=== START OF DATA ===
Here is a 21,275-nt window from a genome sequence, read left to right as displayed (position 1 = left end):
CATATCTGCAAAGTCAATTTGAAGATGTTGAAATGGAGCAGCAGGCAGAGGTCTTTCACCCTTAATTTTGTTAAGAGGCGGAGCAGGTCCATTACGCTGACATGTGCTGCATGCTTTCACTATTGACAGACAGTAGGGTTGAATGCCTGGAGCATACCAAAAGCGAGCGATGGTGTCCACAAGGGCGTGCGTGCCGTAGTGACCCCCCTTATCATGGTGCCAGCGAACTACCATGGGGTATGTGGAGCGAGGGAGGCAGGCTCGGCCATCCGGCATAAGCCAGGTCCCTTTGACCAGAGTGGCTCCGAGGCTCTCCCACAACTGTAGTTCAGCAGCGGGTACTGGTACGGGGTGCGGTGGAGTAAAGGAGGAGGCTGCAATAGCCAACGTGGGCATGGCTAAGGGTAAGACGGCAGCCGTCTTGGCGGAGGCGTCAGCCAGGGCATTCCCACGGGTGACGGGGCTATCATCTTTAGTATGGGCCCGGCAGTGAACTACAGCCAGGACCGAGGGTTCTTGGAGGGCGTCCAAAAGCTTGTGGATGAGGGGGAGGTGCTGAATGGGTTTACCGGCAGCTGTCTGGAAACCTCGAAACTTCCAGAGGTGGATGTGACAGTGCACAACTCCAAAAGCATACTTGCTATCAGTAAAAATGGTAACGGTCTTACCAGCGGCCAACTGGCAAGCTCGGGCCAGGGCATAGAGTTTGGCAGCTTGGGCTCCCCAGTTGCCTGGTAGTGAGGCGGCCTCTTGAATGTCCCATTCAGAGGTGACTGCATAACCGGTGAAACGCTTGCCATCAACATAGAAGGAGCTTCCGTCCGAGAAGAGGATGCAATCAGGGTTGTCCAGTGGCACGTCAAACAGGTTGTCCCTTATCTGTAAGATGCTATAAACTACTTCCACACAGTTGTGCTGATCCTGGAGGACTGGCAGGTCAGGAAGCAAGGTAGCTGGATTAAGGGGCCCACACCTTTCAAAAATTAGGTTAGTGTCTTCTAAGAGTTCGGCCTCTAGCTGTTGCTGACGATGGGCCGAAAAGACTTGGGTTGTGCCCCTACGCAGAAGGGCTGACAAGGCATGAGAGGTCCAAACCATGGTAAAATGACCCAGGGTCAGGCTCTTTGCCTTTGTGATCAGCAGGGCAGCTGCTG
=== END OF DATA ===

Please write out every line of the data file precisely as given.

Here is a 21,275-nt window from a genome sequence, read left to right as displayed (position 1 = left end):
CATATCTGCAAAGTCAATTTGAAGATGTTGAAATGGAGCAGCAGGCAGAGGTCTTTCACCCTTAATTTTGTTAAGAGGCGGAGCAGGTCCATTACGCTGACATGTGCTGCATGCTTTCACTATTGACAGACAGTAGGGTTGAATGCCTGGAGCATACCAAAAGCGAGCGATGGTGTCCACAAGGGCGTGCGTGCCGTAGTGACCCCCCTTATCATGGTGCCAGCGAACTACCATGGGGTATGTGGAGCGAGGGAGGCAGGCTCGGCCATCCGGCATAAGCCAGGTCCCTTTGACCAGAGTGGCTCCGAGGCTCTCCCACAACTGTAGTTCAGCAGCGGGTACTGGTACGGGGTGCGGTGGAGTAAAGGAGGAGGCTGCAATAGCCAACGTGGGCATGGCTAAGGGTAAGACGGCAGCCGTCTTGGCGGAGGCGTCAGCCAGGGCATTCCCACGGGTGACGGGGCTATCATCTTTAGTATGGGCCCGGCAGTGAACTACAGCCAGGACCGAGGGTTCTTGGAGGGCGTCCAAAAGCTTGTGGATGAGGGGGAGGTGCTGAATGGGTTTACCGGCAGCTGTCTGGAAACCTCGAAACTTCCAGAGGTGGATGTGACAGTGCACAACTCCAAAAGCATACTTGCTATCAGTAAAAATGGTAACGGTCTTACCAGCGGCCAACTGGCAAGCTCGGGCCAGGGCATAGAGTTTGGCAGCTTGGGCTCCCCAGTTGCCTGGTAGTGAGGCGGCCTCTTGAATGTCCCATTCAGAGGTGACTGCATAACCGGTGAAACGCTTGCCATCAACATAGAAGGAGCTTCCGTCCGAGAAGAGGATGCAATCAGGGTTGTCCAGTGGCACGTCAAACAGGTTGTCCCTTATCTGTAAGATGCTATAAACTACTTCCACACAGTTGTGCTGATCCTGGAGGACTGGCAGGTCAGGAAGCAAGGTAGCTGGATTAAGGGGCCCACACCTTTCAAAAATTAGGTTAGTGTCTTCTAAGAGTTCGGCCTCTAGCTGTTGCTGACGATGGGCCGAAAAGACTTGGGTTGTGCCCCTACGCAGAAGGGCTGACAAGGCATGAGAGGTCCAAACCATGGTAAAATGACCCAGGGTCAGGCTCTTTGCCTTTGTGATCAGCAGGGCAGCTGCTG